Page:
resident to demolish his home in New Milton, Hampshire, on the basis that it was erected unlawfully in breach of planning control.
Following a public inquiry, the Inspector held that although Ken Duffy's bungalow at Lakeside, North Drive, Ossemsley had been sited incorrectly in breach of planning control, the
council's insistence on its demolition would be a violation of Mr Duffy's rights under Article 8 of The European Convention on Human Rights.
Setting aside the Council's enforcement notice the inspector said in March: 'I recognise that by upholding the notice in its present form the appellant and his young family will be made
'Moreover, at the inquiry the council's planning officer made it clear that there was very little prospect of reasonable alternative accommodation being made available. In this situation it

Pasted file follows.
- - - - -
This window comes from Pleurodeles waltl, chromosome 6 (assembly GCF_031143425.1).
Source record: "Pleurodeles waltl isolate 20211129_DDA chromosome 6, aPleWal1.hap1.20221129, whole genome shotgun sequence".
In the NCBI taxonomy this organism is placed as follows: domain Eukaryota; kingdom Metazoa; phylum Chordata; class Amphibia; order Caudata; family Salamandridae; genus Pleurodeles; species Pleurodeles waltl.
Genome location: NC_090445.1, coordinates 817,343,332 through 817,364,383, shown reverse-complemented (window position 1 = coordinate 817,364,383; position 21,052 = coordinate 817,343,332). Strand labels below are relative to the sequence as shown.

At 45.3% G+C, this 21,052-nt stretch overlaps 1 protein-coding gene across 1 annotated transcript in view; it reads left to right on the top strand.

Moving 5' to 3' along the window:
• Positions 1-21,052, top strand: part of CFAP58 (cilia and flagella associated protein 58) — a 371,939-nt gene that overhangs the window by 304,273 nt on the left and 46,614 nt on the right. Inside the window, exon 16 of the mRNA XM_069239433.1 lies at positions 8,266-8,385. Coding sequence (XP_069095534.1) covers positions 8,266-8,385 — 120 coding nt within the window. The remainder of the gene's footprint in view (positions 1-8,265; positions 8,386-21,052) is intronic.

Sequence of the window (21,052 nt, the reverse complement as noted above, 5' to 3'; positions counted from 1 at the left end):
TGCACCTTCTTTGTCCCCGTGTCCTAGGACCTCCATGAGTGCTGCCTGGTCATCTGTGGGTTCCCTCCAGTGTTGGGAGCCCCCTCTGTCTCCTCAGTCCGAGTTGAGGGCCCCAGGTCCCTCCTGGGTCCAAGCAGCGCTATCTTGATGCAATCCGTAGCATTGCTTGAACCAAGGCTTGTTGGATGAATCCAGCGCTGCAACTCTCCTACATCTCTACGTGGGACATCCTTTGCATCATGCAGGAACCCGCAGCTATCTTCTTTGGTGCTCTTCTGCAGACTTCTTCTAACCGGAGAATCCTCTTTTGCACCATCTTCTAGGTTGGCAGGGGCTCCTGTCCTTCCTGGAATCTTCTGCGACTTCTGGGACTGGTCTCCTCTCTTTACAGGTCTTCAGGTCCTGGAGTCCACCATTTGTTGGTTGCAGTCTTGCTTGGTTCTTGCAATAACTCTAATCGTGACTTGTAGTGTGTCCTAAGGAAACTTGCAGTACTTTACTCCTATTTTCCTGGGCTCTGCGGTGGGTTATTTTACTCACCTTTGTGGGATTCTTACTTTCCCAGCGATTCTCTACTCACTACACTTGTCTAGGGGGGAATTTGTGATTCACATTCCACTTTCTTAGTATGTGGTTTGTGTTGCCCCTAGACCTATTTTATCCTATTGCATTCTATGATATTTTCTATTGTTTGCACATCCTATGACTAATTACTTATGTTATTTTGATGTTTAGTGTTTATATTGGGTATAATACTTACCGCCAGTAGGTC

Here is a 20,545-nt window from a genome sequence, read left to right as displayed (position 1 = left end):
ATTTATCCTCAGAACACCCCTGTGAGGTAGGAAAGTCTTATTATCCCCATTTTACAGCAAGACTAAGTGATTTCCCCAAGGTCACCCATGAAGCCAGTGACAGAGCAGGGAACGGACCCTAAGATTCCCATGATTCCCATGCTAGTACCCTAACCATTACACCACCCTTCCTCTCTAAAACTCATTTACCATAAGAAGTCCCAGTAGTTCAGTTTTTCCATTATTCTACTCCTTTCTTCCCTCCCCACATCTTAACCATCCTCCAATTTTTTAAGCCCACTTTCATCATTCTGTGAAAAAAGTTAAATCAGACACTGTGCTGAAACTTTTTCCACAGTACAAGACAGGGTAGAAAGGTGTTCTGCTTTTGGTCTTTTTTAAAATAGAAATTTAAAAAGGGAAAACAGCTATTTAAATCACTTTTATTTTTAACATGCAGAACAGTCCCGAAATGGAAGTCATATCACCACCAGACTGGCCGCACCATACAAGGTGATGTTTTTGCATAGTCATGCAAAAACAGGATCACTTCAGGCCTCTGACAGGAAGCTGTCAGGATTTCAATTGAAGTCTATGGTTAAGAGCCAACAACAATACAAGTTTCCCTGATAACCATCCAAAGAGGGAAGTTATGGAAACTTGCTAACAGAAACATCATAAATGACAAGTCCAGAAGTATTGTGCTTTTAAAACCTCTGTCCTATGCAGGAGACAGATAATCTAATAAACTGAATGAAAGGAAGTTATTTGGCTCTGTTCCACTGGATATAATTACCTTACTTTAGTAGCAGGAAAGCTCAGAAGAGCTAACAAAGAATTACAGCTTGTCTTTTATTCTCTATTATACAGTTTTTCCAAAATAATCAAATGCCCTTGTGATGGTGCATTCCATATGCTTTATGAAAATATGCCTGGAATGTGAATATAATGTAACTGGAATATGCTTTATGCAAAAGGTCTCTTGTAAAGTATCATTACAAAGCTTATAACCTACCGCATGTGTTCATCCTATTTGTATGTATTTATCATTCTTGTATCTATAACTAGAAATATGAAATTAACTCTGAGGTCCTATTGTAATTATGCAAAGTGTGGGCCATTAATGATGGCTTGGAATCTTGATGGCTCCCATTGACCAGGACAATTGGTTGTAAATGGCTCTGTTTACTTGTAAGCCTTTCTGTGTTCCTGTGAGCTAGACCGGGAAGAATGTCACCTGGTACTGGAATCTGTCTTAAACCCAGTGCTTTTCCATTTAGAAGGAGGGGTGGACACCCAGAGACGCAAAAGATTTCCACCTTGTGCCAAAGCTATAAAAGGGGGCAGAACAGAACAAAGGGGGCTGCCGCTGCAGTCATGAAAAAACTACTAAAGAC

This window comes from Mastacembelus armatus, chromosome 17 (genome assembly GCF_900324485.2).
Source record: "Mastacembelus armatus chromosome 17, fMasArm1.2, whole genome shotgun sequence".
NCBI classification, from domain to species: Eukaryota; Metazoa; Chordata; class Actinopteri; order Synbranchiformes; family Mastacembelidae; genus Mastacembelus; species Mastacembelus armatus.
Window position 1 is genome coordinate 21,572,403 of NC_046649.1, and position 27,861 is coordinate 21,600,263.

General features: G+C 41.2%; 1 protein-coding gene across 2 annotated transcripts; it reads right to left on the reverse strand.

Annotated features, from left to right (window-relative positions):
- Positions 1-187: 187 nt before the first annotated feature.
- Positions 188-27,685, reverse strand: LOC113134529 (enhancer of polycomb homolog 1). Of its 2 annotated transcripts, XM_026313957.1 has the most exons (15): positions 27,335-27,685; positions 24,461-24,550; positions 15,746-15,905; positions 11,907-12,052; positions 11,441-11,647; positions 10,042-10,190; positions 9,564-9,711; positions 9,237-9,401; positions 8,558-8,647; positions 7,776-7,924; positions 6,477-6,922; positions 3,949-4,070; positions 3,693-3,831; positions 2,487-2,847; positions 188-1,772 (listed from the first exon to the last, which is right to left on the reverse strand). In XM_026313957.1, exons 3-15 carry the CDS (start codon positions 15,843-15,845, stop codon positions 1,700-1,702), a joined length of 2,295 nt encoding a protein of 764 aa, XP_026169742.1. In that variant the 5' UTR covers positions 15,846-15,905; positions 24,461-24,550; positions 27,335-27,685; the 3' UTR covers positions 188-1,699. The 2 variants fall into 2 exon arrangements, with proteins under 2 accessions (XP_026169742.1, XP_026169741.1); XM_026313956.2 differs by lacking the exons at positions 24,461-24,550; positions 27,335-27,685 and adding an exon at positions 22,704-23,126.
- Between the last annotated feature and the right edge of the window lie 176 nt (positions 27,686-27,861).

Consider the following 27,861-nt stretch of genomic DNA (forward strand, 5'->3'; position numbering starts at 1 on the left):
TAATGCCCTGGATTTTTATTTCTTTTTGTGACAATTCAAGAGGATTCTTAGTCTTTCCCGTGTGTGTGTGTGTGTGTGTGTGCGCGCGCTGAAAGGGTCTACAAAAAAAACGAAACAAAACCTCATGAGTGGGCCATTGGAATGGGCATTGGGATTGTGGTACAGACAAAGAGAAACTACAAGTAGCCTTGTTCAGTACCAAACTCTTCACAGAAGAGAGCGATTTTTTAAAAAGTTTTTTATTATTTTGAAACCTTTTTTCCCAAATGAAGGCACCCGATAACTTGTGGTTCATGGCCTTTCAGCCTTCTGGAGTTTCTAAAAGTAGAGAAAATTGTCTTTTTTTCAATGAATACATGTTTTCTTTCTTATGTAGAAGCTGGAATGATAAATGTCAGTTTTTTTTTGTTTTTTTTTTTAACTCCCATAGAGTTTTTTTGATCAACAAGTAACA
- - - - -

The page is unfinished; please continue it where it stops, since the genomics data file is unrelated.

seems to me there would be a violation of the appellant's human rights under article 8'.
However, in the high court last Thursday, Craig Howell Williams, counsel for the council, argued that in his reasoning when balancing Mr Duffy's right to respect for his home under Article 8
against the public interest and the need to protect the environment, the inspector failed to take into account the fact that Mr Duffy's home had been established unlawfully and that he
had carried out the development at his own risk.
Allowing the council's application to challenge the inspector's decision, Mr Justice Moses said that although he had 'great sympathy' for Mr Duffy, who was in court with his wife
Jackie, the apparent inadequacies in the Inspector's reasoning entitled the council to a judicial review.
STRAND NEWS SERVICE